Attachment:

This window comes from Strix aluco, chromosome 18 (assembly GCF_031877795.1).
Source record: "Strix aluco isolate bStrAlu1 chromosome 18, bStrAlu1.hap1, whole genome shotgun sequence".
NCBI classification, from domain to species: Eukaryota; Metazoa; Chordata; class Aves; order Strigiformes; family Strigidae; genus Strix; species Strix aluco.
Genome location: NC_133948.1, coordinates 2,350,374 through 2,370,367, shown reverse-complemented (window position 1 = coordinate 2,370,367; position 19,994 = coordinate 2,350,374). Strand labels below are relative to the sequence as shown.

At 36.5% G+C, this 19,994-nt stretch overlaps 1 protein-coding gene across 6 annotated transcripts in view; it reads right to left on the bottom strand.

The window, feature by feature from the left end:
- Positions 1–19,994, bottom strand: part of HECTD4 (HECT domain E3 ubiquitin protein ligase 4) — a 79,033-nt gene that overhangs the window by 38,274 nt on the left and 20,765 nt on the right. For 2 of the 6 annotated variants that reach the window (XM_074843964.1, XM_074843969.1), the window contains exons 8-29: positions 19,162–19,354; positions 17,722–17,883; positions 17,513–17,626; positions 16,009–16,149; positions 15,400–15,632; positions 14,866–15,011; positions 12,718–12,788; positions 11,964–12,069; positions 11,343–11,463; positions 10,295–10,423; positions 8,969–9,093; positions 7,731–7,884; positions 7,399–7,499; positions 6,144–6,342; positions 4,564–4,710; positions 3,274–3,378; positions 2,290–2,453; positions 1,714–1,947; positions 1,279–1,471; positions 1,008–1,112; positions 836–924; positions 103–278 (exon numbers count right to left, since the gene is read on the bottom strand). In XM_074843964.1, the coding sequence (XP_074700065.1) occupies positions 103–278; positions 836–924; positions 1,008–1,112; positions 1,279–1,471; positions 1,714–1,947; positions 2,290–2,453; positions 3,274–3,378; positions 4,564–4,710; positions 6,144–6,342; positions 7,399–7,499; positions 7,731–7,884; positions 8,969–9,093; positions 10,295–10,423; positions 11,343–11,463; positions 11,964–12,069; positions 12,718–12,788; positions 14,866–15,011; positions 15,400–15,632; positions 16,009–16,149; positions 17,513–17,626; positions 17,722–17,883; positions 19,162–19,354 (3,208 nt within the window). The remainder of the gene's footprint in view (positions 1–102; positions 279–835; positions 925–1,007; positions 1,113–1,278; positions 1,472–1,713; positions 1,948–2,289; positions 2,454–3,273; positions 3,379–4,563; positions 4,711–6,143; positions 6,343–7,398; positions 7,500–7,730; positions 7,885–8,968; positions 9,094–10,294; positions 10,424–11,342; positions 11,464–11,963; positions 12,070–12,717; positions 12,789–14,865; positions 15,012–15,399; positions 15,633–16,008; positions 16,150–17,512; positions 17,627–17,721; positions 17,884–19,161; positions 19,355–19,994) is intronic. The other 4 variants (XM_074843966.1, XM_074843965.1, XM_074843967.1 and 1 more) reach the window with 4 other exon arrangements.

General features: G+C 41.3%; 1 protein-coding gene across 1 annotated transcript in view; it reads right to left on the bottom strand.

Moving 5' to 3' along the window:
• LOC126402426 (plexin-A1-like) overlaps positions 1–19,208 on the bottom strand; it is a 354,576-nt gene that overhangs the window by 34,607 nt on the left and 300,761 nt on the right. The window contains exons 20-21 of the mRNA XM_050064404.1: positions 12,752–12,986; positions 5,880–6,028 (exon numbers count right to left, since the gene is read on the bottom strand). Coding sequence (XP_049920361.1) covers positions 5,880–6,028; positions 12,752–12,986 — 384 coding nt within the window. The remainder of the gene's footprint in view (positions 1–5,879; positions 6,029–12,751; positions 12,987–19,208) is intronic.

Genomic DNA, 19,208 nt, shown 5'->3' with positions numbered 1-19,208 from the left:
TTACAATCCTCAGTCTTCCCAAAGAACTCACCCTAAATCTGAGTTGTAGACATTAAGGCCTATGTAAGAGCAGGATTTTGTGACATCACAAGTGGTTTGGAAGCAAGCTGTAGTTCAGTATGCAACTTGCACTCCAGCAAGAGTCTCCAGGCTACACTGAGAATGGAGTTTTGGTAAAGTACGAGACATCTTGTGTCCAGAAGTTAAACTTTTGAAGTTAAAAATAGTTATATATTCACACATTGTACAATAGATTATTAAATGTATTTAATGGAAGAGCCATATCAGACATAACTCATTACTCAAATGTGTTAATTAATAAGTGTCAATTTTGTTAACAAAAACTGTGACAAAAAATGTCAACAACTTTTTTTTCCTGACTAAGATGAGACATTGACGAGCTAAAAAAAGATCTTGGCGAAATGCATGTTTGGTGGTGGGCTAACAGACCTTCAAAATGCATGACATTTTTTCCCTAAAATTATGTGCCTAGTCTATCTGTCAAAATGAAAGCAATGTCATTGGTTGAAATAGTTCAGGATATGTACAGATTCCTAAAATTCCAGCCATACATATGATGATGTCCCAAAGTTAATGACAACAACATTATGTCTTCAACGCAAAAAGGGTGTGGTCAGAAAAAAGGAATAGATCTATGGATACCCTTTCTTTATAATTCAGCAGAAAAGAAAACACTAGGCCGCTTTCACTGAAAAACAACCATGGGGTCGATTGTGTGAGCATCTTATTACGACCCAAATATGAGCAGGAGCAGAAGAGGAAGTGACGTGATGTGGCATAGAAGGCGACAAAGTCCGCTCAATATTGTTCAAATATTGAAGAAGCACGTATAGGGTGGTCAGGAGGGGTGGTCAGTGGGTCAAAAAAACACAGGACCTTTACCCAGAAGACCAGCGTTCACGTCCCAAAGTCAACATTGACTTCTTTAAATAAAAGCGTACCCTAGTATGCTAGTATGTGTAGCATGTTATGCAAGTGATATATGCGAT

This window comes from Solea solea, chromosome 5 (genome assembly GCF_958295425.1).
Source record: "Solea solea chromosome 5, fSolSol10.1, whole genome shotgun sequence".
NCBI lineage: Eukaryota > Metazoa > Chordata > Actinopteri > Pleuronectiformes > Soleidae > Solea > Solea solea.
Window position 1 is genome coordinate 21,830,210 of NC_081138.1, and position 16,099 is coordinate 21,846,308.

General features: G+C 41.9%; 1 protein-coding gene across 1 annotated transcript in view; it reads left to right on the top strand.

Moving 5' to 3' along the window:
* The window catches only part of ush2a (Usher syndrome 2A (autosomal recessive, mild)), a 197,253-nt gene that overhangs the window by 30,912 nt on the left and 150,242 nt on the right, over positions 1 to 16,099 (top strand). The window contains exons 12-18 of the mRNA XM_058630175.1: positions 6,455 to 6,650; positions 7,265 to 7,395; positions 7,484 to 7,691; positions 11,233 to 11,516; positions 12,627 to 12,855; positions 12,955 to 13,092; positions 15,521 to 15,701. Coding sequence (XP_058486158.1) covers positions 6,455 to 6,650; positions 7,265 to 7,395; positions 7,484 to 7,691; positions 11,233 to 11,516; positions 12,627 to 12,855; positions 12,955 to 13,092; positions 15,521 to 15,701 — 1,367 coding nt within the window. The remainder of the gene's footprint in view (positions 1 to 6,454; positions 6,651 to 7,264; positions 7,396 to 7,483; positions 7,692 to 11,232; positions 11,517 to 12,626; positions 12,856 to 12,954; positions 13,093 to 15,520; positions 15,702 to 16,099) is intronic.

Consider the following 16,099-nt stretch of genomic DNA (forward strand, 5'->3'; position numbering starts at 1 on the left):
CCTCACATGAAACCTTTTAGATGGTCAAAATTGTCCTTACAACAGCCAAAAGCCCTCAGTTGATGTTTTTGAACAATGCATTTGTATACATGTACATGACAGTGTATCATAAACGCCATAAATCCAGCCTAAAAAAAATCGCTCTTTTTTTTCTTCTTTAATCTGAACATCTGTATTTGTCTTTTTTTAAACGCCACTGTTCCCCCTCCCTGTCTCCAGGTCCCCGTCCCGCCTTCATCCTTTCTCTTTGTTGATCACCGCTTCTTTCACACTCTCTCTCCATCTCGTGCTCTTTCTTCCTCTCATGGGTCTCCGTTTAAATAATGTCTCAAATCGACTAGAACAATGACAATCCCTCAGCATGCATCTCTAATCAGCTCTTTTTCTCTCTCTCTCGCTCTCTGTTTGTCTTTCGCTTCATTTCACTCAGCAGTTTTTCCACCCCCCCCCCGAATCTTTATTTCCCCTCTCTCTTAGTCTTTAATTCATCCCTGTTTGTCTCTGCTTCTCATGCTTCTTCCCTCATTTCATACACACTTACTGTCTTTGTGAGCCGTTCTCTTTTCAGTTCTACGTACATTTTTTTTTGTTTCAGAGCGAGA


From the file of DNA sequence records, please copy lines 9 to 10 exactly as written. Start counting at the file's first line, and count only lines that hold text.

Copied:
Moving 5' to 3' along the window:
• LOC126402426 (plexin-A1-like) overlaps positions 1–19,208 on the bottom strand; it is a 354,576-nt gene that overhangs the window by 34,607 nt on the left and 300,761 nt on the right. The window contains exons 20-21 of the mRNA XM_050064404.1: positions 12,752–12,986; positions 5,880–6,028 (exon numbers count right to left, since the gene is read on the bottom strand). Coding sequence (XP_049920361.1) covers positions 5,880–6,028; positions 12,752–12,986 — 384 coding nt within the window. The remainder of the gene's footprint in view (positions 1–5,879; positions 6,029–12,751; positions 12,987–19,208) is intronic.